A General View of the County of Kent; with Observations on the Means of its
Improvement. Drawn up for The Confideration of the Board of Agriculture and internal
Improvement, From the original Report trasmitted to the Board; with additional Remarks of
several respectable Country Gentlemen and Farmers. By John Boys, of Betshanger, Farmer.
London. Printed for G. Nicol, Pall-Mall, Bookfeller to his Majesty, and the Board of
Sect. I. - Cattle.
This not being a dairy or grazing county for cattle, we have no particular breed that
may be allowed the appellation of Kentish Cattle. The sort bought in by graziers to be
fattened for sale in the marshes of East Kent, are from North and South Wales, which are
brought by the Welch drovers to Canterbury and other markets; and the chief part of the
dairy-cows are selected from those droves: others are a mixture of those and home-bred
cattle, of various sorts and shapes. The principal objects as to a cow here, is the giving
a large quantity of milk. If a cow, though ever so ugly, is a good milker, and produces a
cow calf, it is often reared for the dairy. There are no ox-teams used here; which is
partly the occasion of ttere being but little attention paid to the size and shape of the
It is somewhat extraordinary, and much to be regretted, that, in a county where
agriculture is arrived at such great perfection, there should be so little attention paid
to the breed of cattle.
In West Kent, the dairies are small, seldom exceeding six or eight cows, and those are
home-bred, between those of Staffordshire, Wales and Sussex. Some of the small dairies of
three or four cows, have the Welch sort only.
In the Weald of Kent, the cattle are of the Sussex breed, both for the pail and plough.
Some farmers are more careful in the choice of bulls and breeding-cows than others; but
there is not that attention paid to this department of farming business as in the midland
counties. The finest bull of this district would hardly fell for twenty guineas, although
he may be very handsome in every respect, and weigh, if killed, fifty or sixty score.
These cattle are almost invariably of a deep red colour, and remarkable for a kindly soft
skin. Their bone, in proportion to their great size, is small. The best of them have a
great breadth of loin, and length of sirloin and rump, with a small head and neck; their
horns are short, and stand upwards. They have a ready desposition to fatten; and seem to
deserve the attention of the curious in cattle, as much as any sort in the kingdom. If the
same care was taken here in breeding them, as in done in other counties, the breed might
be greatly iimproved; and probably some of the best might be found equal in value to a
Shakespear [A bull-calf, so called, sold at publi auction, at the sale of the late Mr.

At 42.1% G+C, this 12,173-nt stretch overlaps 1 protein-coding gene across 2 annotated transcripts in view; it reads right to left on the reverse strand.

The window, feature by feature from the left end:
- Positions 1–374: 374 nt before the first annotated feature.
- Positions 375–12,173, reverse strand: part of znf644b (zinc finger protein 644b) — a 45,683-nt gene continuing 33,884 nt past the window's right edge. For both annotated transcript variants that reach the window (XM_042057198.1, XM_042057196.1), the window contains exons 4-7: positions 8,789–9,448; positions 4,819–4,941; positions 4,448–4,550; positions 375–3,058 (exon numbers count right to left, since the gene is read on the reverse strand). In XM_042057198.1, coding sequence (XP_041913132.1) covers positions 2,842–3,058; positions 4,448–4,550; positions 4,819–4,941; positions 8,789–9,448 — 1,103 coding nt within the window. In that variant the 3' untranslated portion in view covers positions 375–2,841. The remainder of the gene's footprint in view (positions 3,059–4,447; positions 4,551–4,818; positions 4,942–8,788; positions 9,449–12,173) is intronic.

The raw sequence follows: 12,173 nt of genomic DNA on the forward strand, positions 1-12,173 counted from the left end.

Fowler`s livestoock of Rollwright, near Chipping Norton, for 29l. 8s. Since sold for four
hundred guineas], or a Brindle Beauty [A cow, thus named, sold at the same sale for 273l.]
Within these few years, some cows have been brought from the islands of Alderney and
Guernsey, for the use of the dairies of gentlemens families. These are a very small
ill-made kind of cattle; but they are remarkable for giving milk of a very rich quality,
yielding a greater portion of cream, and making more butter from a given quantity of milk,
than any other kind of cattle; the butter too is of a beautiful yellow colour, and is
highly esteemed for its fine flavour. Whether these kinds of cows will preserve their
superiority in this respect many years, if bred and kept in this county, time only can
discover; but it is most probable, that soil and climate will operate in the course of
time, so that there will be no perceptible difference in the quality of the cream and
butter between these and common English cows.
An experiment was tried here last summer between a large home-bred cow, of eight years
old, and a small Alderney, two years old:
The home-bred cow in 7 days, gave 35 gal, which made 10 lb. 3 oz butter
The Alderney cow, in the same time, gave 14 gal, which made 6 lb 8 oz. Butter.
The cattle which are fed in Romney Marsh, are taken into keep chiefly from those
farmers who keep lambs during the winter. Thus, by a temporary exchange of flock between
the farmer and the grazier, each party is accommodated; for if the grazier could not put
out his lambs in the winter, he must alter his present system of grazing; and the upland
farmer would be very much distressed with his bullocks in the summer, when his pastures
are reserved for hay, or fed with his dairy. The farmer keeps the lambs about thirty weeks
from the beginning of September; and the grazier keeps the bullocks about twenty weeks
from the middle of May.
Some graziers buy welch calves in the autumn, put them out to keep in farm-yards for the
winter, and in the spring place them among their sheep, where they get fat in a few
months, and weigh from eighteen to twentytwo score each.
A very few oxen are fattened, which are bought in from the plough-teams of the wealds of
Kent and Sussex: they are very large, and have a reserve of the best grass to themselves.
From their size, they require a longer time to get fat than the smaller sorts: they
usually weigh from forty-five to seventy score each.
Before concluding this section, it may be proper to observe, that farmers at different
parts of this county have been, and still are, in the habit of fattening oxen, and other
cattle, in stalls, on potatoes and hay, or straw; others on turnips and cabbages, and hay
or straw; and likewise on oil-cake and hay. By these means the cattle are frequently made
very fat: but is is generally observed by the most experienced men, that this system is
not profitable, the chief advantage being that of raising a supply of good manure for the
arable lands: a consideration, which by some is not thought to be of sufficient importance
to pay for the risk and touble of attending stall-fed oxen.